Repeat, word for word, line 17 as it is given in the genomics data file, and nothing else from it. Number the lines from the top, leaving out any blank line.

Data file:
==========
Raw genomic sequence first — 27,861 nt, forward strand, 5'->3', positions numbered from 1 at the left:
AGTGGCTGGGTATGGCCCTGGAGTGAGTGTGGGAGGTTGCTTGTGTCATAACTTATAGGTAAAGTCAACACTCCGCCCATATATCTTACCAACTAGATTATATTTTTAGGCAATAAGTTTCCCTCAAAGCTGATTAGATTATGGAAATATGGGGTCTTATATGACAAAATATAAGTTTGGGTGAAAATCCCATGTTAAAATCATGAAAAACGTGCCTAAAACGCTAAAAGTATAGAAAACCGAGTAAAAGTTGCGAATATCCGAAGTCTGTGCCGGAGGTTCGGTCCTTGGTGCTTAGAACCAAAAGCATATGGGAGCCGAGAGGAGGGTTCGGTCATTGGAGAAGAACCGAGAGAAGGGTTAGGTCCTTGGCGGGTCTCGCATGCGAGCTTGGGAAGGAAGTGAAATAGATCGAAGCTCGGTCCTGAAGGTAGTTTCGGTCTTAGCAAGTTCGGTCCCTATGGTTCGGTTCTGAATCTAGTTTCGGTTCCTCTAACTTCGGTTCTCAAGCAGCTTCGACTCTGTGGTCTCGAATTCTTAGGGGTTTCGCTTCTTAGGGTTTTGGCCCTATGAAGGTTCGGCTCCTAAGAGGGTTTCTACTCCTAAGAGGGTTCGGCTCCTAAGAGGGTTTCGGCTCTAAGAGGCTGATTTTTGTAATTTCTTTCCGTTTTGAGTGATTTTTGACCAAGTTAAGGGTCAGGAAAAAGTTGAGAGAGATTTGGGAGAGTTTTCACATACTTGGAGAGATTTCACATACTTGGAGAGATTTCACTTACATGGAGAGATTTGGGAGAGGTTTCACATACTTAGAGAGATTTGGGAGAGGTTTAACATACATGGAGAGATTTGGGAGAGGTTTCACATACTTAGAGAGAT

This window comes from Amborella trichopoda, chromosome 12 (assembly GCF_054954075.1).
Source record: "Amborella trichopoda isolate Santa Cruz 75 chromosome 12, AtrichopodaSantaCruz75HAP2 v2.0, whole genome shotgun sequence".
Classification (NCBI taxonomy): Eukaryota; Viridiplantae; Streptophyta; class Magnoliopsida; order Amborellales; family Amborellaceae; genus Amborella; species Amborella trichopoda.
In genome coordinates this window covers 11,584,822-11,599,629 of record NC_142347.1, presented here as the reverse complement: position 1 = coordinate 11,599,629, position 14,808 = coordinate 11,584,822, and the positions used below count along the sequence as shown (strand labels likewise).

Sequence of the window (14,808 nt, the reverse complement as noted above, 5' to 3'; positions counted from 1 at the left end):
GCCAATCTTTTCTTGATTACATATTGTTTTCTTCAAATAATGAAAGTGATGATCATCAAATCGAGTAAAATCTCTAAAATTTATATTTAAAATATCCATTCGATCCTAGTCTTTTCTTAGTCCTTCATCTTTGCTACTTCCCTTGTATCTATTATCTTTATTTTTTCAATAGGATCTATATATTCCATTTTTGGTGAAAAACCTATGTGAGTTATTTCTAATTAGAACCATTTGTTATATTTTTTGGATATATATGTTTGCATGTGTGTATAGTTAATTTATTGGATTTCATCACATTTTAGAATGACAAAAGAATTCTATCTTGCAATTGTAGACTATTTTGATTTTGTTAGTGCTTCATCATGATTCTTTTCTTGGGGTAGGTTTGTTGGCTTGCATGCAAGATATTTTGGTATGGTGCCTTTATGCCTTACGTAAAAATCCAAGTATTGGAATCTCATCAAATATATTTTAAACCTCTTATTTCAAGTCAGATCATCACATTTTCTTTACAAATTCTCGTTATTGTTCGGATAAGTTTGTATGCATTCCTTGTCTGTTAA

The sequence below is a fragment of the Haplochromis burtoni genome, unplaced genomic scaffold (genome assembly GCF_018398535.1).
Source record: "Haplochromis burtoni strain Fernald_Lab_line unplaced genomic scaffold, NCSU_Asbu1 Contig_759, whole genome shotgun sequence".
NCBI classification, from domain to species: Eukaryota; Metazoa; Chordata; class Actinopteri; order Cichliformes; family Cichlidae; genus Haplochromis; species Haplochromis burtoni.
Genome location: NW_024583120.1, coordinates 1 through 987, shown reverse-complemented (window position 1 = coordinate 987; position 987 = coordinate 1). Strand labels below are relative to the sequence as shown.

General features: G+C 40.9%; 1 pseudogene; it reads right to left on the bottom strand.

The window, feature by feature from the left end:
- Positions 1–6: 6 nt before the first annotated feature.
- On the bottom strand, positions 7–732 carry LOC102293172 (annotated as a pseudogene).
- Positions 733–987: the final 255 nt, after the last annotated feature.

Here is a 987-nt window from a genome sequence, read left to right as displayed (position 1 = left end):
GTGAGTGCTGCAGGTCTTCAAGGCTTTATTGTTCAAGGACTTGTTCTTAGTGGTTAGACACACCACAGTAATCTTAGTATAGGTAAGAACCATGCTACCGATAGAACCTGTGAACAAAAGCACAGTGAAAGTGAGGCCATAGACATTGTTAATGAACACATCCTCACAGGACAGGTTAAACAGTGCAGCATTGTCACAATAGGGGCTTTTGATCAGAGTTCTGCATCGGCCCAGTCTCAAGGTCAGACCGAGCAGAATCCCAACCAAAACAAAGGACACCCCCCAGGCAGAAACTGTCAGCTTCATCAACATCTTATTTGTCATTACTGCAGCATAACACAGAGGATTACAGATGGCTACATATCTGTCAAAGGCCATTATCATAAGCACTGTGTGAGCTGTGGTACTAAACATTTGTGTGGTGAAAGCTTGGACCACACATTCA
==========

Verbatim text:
- Positions 733–987: the final 255 nt, after the last annotated feature.